Clogston leaned back in her chair and considered, twirling her spectacles by one earpiece. "You've made a good start. Most aides are just youngsters with some basic education. Perhaps I'll drop a word in General Froc's ear, start her thinking about that. Or you could start as her batman. You know what a batman's duties are, I think?"

"Yes. Polly—Perks did it for Lieutenant Blouse. Captain Blouse, I mean."

"Aha, yes." Clogston put her spectacles back on. "Think about the word 'secretary' for a moment. It comes from 'secret.' You already know the biggest secret about the General. And that might be your most important qualification." He glanced at the little china clock on the fireplace mantel. "Time to go, Private Goom."

Alice shut her notebook and wiped her pen carefully while Clogston stacked the books and made a few notes of her own. "I think I'll leave the books here, if I may?" the Major said.

"Of course, Sir," said Alice. She hung her workday apron on its hook and tied on an embroidered one instead. Then they left the house and walked to the armory.

The General's house was located on the outskirts of the little town of Gudazitgets, which was only a mile and a half from Prince Marmaduke Piotre Albert-Hans Joseph Bernhardt Wilhelmsberg. The capital was reaching suburban tendrils out to its smaller neighbor, but they hadn't merged quite yet. Where Gudazitgets ran out and Prince Marmaduke Piotre Albert-Hans Joseph Bernhardt Wilhelmsberg was still only a rumor, a gaunt, threatening, and ugly structure had been built. This was the Armory of Borogravia, and it presided over several acres of dusty field that had been meant for military training. It had been easily a dozen years since the army had been populous and organized enough to bother.

Today, the least overgrown of the fields was occupied by rows of trestle tables and wooden benches. At their head was a rickety platform earnestly decorated with bunting in the colors of the flag. Carts were being unloaded, and the smell of fresh bread and something that seemed surprisingly like beef was drifting over to Alice and Clogston. A couple of tough-looking women were setting up beer barrels on sawhorses, and a dozen lads and lasses were putting baskets of bread onto the tables.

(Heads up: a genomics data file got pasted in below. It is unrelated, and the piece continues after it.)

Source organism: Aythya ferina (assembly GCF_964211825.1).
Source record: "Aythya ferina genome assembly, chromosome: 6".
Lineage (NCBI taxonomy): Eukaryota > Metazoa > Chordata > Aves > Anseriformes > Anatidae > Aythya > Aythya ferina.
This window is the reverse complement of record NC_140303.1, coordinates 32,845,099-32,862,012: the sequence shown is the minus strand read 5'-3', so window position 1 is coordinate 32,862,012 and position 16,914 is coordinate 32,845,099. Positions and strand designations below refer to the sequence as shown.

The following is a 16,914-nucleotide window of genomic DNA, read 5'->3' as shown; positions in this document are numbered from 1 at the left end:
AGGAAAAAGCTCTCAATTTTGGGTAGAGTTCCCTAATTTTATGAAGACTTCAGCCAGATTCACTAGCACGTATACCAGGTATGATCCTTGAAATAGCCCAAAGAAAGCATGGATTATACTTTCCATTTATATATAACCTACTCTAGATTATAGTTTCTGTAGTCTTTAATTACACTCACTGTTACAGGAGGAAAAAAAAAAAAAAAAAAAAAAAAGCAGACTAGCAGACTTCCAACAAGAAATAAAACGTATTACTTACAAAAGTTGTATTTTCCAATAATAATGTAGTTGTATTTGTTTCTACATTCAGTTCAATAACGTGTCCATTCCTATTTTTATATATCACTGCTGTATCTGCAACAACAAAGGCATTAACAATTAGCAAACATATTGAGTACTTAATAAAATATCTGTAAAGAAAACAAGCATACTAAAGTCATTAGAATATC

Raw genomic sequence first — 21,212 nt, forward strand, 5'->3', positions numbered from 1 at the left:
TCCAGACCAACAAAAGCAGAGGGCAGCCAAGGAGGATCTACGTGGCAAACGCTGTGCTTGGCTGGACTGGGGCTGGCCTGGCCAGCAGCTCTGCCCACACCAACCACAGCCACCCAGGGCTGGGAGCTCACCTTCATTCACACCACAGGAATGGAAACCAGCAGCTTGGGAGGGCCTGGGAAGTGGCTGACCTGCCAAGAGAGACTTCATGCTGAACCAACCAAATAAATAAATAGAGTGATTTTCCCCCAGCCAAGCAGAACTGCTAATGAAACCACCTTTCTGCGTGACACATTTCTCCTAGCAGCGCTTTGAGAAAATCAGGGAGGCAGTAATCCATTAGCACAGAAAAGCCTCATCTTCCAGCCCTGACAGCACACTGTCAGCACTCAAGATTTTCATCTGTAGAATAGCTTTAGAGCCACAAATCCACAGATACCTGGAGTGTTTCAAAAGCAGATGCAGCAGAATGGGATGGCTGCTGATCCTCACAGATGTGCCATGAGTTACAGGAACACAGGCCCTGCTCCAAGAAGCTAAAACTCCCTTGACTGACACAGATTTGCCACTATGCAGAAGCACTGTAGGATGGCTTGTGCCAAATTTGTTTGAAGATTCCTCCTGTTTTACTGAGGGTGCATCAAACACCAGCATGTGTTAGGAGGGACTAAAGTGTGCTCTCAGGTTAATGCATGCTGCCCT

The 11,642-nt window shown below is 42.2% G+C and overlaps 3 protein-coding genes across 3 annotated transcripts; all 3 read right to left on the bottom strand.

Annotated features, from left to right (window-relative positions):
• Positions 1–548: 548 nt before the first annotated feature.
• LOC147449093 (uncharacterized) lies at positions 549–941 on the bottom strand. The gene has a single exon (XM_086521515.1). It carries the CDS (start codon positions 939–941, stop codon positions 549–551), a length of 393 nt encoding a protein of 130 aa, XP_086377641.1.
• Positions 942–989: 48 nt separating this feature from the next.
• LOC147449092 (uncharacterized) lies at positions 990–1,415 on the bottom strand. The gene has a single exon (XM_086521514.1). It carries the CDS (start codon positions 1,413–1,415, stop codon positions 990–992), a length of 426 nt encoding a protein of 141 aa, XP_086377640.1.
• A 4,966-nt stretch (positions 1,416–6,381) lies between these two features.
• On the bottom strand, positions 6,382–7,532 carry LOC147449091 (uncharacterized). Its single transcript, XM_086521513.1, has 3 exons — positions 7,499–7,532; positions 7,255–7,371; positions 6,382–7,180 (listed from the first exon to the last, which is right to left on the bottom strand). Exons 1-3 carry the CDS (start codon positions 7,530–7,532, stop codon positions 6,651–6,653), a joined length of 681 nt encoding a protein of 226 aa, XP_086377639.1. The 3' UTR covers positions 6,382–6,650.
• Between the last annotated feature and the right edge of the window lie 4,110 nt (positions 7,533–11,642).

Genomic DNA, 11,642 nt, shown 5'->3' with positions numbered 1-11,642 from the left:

"Oh, jolly good," said Clogston. "It looks like the troops will have a proper Midsummer's feast."

"Where did they get beef?" asked Alice, marveling.

"From Ankh-Morpork, I believe," said Clogston. "So I daresay it was dried, or salted. Still, it smells good, doesn't it?"

The table nearest the platform had some proper chairs about it. A captain in dress uniform rushed out of the armory and showed Alice and Clogston to two of the chairs, Clogston at what would presumably be the General's right and Alice at the foot. Her stomach felt peculiar at the thought that she was meant to be the hostess.

"Steady on," said Clogston, reading Alice's face easily. "You might have to offer the General the bread and salt, and then say a prayer. But you can do that: I've heard you. And then you'll sit and share the solders' meal. And I'm sure you'll be sent off before the serious drinking starts."

Alice wasn't particularly worried about soldiers with a few beers in them, but she wasn't sure how to explain this to Clogston. In the end she just gave the major the best smile she could muster.

A ragged fanfare of trumpets squawked out, following by a heroically steady drumbeat. Out of the armory came the musicians, followed by the General and several officers that Alice recognized. They marched up to the platform, and the General climbed upon it in a stately manner. Around the armory came the troops, several dozen soldiers and a handful of sergeants, all recommended by their officers as deserving of this fine dinner, all scrubbed within an inch of their lives. The townsfolk who were setting up the meal cheered gamely.

The sergeants marshaled the troopers along the tables, a maneuver reminiscent of sheepdogs cutting out sheep for shearing. When every man (or woman: Alice noted several) was at his (or her) place, the trumpets screeched out again, and the General raised a dignified hand.

The General spoke of the happiness of the season and the joys of camaraderie. The troops and the officers were praised. No mention was made of any problems at the border, and no god was invoked. At the end, however, the General did give thanks to the Duchess.